The clearest example of this is his much-publicized, government-sponsored Vikas Yatra: frankly, it is beyond me how he can go to the people, riding gallantly atop a customized state-of-the-art air-conditioned Rath, when he has betrayed them by not fulfilling one word of his party’s Sankalp Patr? Either he is totally and absolutely shameless or worse, he thinks that Chhattisgarhiyas, by nature, are fools. Anybody in his shoes should have hid his face in shame. Instead, he has decided to spend tens of crores of the state’s- and the people’s- money in telling Lies a hundred times in the hope that they would somehow become the truth.

This is perhaps for the first time that the state machinery- and funds- have been so brazenly used for what is a purely political campaign. To me, this is not only evidence of Dr. Singh's excessive reliance on the bureaucracy- his partner-in-crime, so to speak- to see his party reelected; but more significantly, it shows the BJP’s inability to undertake a full-fledged political campaign on its own. Personally, I doubt if Dr. Singh can draw a crowd in the excess of 1000 on his own, and without active state assistance. What’s more, the enactment of the Vikas Yatra clearly shows that he shares this doubt.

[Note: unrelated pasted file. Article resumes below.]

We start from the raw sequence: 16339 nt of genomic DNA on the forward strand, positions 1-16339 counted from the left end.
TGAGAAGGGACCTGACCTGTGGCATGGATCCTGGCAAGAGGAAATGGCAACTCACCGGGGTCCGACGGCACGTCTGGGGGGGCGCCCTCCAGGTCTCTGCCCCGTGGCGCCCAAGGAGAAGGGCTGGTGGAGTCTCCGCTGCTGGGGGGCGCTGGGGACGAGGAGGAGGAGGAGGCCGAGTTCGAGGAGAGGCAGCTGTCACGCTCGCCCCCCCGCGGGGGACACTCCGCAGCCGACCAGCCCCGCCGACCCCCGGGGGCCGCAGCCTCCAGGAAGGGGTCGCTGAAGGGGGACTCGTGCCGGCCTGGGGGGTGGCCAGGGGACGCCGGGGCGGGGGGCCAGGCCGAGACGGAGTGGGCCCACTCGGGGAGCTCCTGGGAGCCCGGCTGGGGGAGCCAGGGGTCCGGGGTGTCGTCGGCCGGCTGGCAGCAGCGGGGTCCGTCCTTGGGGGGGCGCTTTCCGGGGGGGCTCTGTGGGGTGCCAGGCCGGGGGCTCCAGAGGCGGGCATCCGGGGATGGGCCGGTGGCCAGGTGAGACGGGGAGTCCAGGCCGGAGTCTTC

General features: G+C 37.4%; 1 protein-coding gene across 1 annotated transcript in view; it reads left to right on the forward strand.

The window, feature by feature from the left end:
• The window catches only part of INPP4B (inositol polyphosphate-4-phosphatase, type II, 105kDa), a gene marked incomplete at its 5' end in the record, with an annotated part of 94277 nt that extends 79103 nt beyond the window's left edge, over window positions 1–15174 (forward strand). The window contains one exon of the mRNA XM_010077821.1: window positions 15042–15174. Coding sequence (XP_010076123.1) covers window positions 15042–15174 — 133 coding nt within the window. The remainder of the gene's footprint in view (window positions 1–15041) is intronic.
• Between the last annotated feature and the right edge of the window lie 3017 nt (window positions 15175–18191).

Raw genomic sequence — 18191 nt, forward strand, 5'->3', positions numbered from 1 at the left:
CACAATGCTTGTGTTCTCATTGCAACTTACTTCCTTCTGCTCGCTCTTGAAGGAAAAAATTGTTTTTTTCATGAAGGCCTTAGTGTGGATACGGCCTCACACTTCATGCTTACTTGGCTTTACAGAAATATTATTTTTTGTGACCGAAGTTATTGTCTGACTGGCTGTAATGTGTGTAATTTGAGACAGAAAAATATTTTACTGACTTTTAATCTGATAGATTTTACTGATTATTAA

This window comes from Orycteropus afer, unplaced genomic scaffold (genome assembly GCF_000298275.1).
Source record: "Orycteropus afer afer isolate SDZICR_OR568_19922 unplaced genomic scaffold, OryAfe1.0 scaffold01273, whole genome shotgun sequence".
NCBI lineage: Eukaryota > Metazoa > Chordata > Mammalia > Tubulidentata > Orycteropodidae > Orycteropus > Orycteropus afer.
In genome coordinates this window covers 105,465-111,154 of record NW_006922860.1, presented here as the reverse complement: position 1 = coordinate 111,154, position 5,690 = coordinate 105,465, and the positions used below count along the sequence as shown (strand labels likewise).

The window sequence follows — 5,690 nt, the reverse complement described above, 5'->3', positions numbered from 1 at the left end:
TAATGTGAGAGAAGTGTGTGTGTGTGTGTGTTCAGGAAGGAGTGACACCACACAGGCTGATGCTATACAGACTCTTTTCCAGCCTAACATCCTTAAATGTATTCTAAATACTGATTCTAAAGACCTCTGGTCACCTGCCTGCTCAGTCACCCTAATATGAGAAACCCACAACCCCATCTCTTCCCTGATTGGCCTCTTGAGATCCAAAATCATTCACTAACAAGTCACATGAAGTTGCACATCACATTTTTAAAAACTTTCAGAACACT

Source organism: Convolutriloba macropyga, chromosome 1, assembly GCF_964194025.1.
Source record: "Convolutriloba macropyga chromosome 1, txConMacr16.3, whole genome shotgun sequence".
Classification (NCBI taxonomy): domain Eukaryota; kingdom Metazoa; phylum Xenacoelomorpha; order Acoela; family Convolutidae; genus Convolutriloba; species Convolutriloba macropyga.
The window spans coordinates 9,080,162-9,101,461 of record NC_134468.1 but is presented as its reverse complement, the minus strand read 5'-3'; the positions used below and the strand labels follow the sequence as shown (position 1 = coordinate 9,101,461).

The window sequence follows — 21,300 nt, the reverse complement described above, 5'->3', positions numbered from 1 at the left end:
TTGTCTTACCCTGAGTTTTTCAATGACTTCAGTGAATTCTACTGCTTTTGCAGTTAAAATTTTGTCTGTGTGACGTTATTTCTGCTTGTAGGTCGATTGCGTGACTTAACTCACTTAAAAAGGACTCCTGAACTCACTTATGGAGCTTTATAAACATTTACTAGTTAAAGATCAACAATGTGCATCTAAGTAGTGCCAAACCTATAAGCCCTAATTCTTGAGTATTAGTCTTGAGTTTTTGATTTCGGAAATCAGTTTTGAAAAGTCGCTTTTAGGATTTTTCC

The state’s mainstream media, it seems, too suffer from what can charitably be called collective amnesia: rather than sing paens to the chief minister (Vikas Purush, my foot!), it is their duty to remind those in power of the promises they’d made before coming to power- and happily forgotten since. Did not, for instance, Dr. Singh promise among other things, a jersey cow to every tribal family; Rs. 500 monthly unemployment stipend to every youth; and waiver of farmers’ debts, irrigation tax and electricity bills?

It is these tall promises that brought him to power in the first place. In four years, he has done absolutely nothing to fulfill them. This, in my opinion, constitutes a Historic Betrayal of the People of Chhattisgarh- and especially the tribals, the dalits, the youth and the poor, the ones to whom these promises were specifically made. Unfortunately, these people are, because of their peculiar conditions, unable to give voice to their resentment, their anguish, and under these circumstances, the media and the opposition should have emerged as their spokesperson. In the past four years, neither has managed to do so.

Dr. Singh’s Great- and possibly only- Hope is the success of his Rs. 3 per kilo rice scheme, which he launched in obvious desperation less than a year before elections. (His other Hope, i.e., absence of a united opposition has, especially in light of recent decisions made by the Congress High Command, turned out to be a myth.) If I were in his shoes, I wouldn’t be quite as confident.